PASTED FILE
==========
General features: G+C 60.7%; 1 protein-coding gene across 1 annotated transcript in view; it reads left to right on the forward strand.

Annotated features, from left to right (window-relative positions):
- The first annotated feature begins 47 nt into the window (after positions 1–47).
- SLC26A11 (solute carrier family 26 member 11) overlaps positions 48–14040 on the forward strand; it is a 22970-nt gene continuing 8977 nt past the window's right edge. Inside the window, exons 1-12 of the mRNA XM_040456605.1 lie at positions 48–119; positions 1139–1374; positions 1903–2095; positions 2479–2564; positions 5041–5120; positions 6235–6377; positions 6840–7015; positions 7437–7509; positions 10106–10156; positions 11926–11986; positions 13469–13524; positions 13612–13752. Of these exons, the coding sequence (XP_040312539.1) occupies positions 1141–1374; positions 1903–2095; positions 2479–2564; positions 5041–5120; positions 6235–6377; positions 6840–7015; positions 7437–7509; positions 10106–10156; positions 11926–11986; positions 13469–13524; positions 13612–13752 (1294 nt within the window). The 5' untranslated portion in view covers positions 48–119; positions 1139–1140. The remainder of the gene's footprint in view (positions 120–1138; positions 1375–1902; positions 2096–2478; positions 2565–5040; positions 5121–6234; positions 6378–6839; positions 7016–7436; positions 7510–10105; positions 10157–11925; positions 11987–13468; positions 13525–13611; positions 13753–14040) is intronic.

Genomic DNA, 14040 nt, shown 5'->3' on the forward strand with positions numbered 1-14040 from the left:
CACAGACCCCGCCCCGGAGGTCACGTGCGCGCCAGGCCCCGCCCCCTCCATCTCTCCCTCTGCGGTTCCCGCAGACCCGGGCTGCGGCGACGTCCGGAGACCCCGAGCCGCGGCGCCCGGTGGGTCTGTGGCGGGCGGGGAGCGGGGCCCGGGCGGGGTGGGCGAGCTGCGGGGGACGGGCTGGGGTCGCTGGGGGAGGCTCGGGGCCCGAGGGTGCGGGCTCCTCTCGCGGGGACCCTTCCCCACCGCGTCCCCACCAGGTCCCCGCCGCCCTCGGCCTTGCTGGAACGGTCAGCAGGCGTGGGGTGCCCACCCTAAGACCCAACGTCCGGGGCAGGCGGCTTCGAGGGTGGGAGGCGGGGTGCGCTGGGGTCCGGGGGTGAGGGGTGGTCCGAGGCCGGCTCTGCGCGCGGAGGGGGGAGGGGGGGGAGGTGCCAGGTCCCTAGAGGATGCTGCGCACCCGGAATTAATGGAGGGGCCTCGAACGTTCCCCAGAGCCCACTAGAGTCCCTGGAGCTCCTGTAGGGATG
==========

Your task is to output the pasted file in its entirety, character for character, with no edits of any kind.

General features: G+C 60.7%; 1 protein-coding gene across 1 annotated transcript in view; it reads left to right on the forward strand.

Annotated features, from left to right (window-relative positions):
- The first annotated feature begins 47 nt into the window (after positions 1–47).
- SLC26A11 (solute carrier family 26 member 11) overlaps positions 48–14040 on the forward strand; it is a 22970-nt gene continuing 8977 nt past the window's right edge. Inside the window, exons 1-12 of the mRNA XM_040456605.1 lie at positions 48–119; positions 1139–1374; positions 1903–2095; positions 2479–2564; positions 5041–5120; positions 6235–6377; positions 6840–7015; positions 7437–7509; positions 10106–10156; positions 11926–11986; positions 13469–13524; positions 13612–13752. Of these exons, the coding sequence (XP_040312539.1) occupies positions 1141–1374; positions 1903–2095; positions 2479–2564; positions 5041–5120; positions 6235–6377; positions 6840–7015; positions 7437–7509; positions 10106–10156; positions 11926–11986; positions 13469–13524; positions 13612–13752 (1294 nt within the window). The 5' untranslated portion in view covers positions 48–119; positions 1139–1140. The remainder of the gene's footprint in view (positions 120–1138; positions 1375–1902; positions 2096–2478; positions 2565–5040; positions 5121–6234; positions 6378–6839; positions 7016–7436; positions 7510–10105; positions 10157–11925; positions 11987–13468; positions 13525–13611; positions 13753–14040) is intronic.

Genomic DNA, 14040 nt, shown 5'->3' on the forward strand with positions numbered 1-14040 from the left:
CACAGACCCCGCCCCGGAGGTCACGTGCGCGCCAGGCCCCGCCCCCTCCATCTCTCCCTCTGCGGTTCCCGCAGACCCGGGCTGCGGCGACGTCCGGAGACCCCGAGCCGCGGCGCCCGGTGGGTCTGTGGCGGGCGGGGAGCGGGGCCCGGGCGGGGTGGGCGAGCTGCGGGGGACGGGCTGGGGTCGCTGGGGGAGGCTCGGGGCCCGAGGGTGCGGGCTCCTCTCGCGGGGACCCTTCCCCACCGCGTCCCCACCAGGTCCCCGCCGCCCTCGGCCTTGCTGGAACGGTCAGCAGGCGTGGGGTGCCCACCCTAAGACCCAACGTCCGGGGCAGGCGGCTTCGAGGGTGGGAGGCGGGGTGCGCTGGGGTCCGGGGGTGAGGGGTGGTCCGAGGCCGGCTCTGCGCGCGGAGGGGGGAGGGGGGGGAGGTGCCAGGTCCCTAGAGGATGCTGCGCACCCGGAATTAATGGAGGGGCCTCGAACGTTCCCCAGAGCCCACTAGAGTCCCTGGAGCTCCTGTAGGGATG